As winter closes in and blizzards cut them off, the hotel seems to develop a life of its own. It is meant to be empty. So who is the lady in Room 217 and who are the masked guests going up and down in the elevator? And why do the hedges shaped like animals seem so alive?

Somewhere, somehow, there is an evil force in the hotel – and that, too, is beginning to shine . . .

I was a voracious reader from a very early age, and I basically grew up reading Stephen King’s books. The man is such a phenomenal author and classic storyteller, it is hard to choose just the one book – but I think The Shining has to be one of his very best. The book is chilling to read and still gets my heart pumping even after all this time. I read it as a teenager, long before I watched the film, and I still feel that it is the pinnacle of a classic horror book. You don’t get much more frightening than the goings on at the Overlook Hotel!

Book Five – Murder at the Farm by Paul Foot

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A revised edition of an investigation into the murder of schoolboy Carl Bridgewater in 1978, updated to include coverage of the release in February of the three men accused of his murder (a fourth one also wrongly convicted died in prison). Foot questions why the men remained in prison for so long, and asks who did kill Carl Bridgewater.

Another one of my obsessions is true crime and miscarriage of justice books. As a former defence lawyer, I find them fascinating and upsetting in equal measures. This book tells the story of the wrongful conviction of four men for the killing of Carl Bridgewater. It took seventeen years to clear their names. This book is incredibly detailed, analysing all the facts and evidence, enabling the reader to see where the grave mistakes were made. This book is a favourite of mine because of the way Paul Foot shows how the mistakes and inadequacies in the way crimes were investigated back in the 1970s led to such a devastating miscarriage of justice, and then just how hard it is to turn the scales of justice back in your favour. A thought-provoking read.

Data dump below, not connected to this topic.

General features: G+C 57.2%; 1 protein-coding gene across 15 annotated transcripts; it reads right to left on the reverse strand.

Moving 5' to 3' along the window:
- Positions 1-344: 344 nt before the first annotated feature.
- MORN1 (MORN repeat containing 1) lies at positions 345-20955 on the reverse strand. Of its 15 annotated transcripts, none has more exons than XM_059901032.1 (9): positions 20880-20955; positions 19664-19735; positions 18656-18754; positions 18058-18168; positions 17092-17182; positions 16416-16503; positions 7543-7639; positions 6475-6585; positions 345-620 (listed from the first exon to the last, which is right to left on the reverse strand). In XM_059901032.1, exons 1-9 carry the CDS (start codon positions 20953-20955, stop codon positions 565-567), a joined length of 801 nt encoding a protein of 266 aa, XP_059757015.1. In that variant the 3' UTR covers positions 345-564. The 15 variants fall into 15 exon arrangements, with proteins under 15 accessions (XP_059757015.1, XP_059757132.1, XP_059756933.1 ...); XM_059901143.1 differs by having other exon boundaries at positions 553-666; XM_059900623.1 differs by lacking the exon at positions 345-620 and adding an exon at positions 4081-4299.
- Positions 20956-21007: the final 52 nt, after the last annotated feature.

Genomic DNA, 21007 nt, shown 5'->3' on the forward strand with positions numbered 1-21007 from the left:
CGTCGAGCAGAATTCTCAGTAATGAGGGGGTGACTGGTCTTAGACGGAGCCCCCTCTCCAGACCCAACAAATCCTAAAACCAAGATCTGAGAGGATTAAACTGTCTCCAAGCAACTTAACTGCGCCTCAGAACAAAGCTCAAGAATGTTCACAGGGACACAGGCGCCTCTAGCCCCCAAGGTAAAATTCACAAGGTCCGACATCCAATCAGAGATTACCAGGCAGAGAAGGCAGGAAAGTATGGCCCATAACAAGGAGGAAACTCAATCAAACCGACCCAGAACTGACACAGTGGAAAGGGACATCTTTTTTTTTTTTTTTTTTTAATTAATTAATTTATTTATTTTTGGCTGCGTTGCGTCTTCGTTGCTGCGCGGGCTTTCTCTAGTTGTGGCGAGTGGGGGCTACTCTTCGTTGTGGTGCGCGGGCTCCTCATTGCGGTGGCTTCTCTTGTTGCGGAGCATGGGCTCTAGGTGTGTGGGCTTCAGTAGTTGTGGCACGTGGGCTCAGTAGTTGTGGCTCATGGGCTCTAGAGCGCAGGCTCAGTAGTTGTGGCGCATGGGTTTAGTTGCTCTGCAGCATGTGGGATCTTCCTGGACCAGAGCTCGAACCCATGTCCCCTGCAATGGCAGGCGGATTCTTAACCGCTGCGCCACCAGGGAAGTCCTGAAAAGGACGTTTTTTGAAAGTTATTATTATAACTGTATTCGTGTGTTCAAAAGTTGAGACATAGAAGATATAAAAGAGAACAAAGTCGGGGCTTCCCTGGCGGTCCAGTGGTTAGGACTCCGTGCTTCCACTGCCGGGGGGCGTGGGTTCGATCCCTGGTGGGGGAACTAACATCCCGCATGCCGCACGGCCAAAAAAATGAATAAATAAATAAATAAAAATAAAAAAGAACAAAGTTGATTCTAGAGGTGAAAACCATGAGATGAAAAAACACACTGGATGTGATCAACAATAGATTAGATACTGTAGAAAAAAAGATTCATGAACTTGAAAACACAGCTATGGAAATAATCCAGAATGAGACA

My luxury item:

It would have to be my tabby cat, Livi! (Assuming animals are allowed!) Livi came to live with us in November 2015 from our local stray cat rescue centre. She was only seven months old at the time. After a cautious and anxious start, she has now firmly stamped her authority on the house as her territory, and sleeps on my bed nestled up against my legs. I’m not sure I would be able to sleep on the desert island if I couldn’t feel her pressed up against me! She may well decide that the sandy beach is just one large litter tray, but she might make up for it by being an expert hunter!